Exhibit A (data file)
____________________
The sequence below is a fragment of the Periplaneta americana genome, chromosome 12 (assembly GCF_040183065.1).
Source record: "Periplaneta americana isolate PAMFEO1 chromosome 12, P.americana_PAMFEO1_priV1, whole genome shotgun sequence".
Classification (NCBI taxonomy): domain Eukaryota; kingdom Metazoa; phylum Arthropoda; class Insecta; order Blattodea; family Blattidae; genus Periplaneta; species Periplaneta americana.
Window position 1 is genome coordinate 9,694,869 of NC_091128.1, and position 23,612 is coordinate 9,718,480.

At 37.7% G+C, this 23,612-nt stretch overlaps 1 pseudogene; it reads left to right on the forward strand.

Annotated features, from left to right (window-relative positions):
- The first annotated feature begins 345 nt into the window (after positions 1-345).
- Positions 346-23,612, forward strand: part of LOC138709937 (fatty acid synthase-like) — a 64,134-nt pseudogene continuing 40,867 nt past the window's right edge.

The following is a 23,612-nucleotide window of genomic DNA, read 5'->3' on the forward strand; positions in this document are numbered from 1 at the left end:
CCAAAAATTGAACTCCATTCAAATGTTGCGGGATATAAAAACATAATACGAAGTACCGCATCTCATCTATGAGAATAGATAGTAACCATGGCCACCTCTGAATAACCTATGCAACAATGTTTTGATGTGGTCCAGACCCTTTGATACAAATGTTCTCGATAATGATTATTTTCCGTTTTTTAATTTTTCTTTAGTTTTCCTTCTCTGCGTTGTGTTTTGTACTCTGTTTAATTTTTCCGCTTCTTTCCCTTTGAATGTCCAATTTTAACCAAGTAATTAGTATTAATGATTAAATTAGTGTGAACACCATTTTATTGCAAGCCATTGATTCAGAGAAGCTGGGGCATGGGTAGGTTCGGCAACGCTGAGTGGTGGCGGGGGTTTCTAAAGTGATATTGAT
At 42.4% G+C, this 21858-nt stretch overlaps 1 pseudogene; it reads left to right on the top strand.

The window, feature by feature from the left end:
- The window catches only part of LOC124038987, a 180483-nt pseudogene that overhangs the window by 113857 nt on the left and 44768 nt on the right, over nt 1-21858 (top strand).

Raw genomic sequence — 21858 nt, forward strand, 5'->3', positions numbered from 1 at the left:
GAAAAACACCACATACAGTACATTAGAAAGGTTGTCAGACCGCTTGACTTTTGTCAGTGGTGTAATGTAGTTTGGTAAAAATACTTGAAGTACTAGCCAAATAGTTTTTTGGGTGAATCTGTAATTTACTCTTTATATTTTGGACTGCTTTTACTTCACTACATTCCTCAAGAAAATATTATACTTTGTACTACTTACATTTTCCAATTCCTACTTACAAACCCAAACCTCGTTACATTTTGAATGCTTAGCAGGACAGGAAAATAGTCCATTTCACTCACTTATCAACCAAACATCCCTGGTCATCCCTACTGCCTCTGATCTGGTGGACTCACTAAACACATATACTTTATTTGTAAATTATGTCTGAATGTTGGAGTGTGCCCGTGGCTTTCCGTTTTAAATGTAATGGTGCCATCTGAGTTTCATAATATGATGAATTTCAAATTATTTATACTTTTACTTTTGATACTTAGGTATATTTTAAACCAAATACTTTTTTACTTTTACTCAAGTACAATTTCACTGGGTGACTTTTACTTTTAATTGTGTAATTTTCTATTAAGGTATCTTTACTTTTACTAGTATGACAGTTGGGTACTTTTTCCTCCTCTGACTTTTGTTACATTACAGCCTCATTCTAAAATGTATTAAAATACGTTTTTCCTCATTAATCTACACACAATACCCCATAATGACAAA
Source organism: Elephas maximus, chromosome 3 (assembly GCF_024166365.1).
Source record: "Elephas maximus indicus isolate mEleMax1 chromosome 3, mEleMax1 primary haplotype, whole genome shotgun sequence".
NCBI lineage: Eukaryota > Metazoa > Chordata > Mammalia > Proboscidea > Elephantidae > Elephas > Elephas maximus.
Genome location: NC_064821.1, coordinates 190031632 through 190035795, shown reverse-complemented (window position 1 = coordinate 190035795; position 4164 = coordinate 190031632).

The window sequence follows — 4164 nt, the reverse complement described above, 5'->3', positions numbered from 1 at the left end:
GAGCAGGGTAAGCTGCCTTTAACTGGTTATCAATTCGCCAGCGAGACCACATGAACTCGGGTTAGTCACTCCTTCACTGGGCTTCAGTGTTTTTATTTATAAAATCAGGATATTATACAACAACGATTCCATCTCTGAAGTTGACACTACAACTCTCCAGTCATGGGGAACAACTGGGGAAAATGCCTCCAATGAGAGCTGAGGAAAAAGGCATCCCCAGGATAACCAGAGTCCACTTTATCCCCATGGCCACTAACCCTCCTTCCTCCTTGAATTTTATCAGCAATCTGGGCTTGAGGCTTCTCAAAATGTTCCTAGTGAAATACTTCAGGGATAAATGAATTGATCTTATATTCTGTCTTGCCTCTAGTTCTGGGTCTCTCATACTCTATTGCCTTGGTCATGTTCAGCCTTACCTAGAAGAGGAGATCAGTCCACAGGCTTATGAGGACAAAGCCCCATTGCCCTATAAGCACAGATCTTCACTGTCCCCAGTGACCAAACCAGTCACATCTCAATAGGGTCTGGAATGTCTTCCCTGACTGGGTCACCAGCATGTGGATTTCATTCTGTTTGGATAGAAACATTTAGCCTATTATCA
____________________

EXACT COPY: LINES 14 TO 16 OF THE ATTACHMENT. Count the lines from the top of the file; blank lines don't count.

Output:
Raw genomic sequence — 21858 nt, forward strand, 5'->3', positions numbered from 1 at the left:
GAAAAACACCACATACAGTACATTAGAAAGGTTGTCAGACCGCTTGACTTTTGTCAGTGGTGTAATGTAGTTTGGTAAAAATACTTGAAGTACTAGCCAAATAGTTTTTTGGGTGAATCTGTAATTTACTCTTTATATTTTGGACTGCTTTTACTTCACTACATTCCTCAAGAAAATATTATACTTTGTACTACTTACATTTTCCAATTCCTACTTACAAACCCAAACCTCGTTACATTTTGAATGCTTAGCAGGACAGGAAAATAGTCCATTTCACTCACTTATCAACCAAACATCCCTGGTCATCCCTACTGCCTCTGATCTGGTGGACTCACTAAACACATATACTTTATTTGTAAATTATGTCTGAATGTTGGAGTGTGCCCGTGGCTTTCCGTTTTAAATGTAATGGTGCCATCTGAGTTTCATAATATGATGAATTTCAAATTATTTATACTTTTACTTTTGATACTTAGGTATATTTTAAACCAAATACTTTTTTACTTTTACTCAAGTACAATTTCACTGGGTGACTTTTACTTTTAATTGTGTAATTTTCTATTAAGGTATCTTTACTTTTACTAGTATGACAGTTGGGTACTTTTTCCTCCTCTGACTTTTGTTACATTACAGCCTCATTCTAAAATGTATTAAAATACGTTTTTCCTCATTAATCTACACACAATACCCCATAATGACAAA
Source organism: Elephas maximus, chromosome 3 (assembly GCF_024166365.1).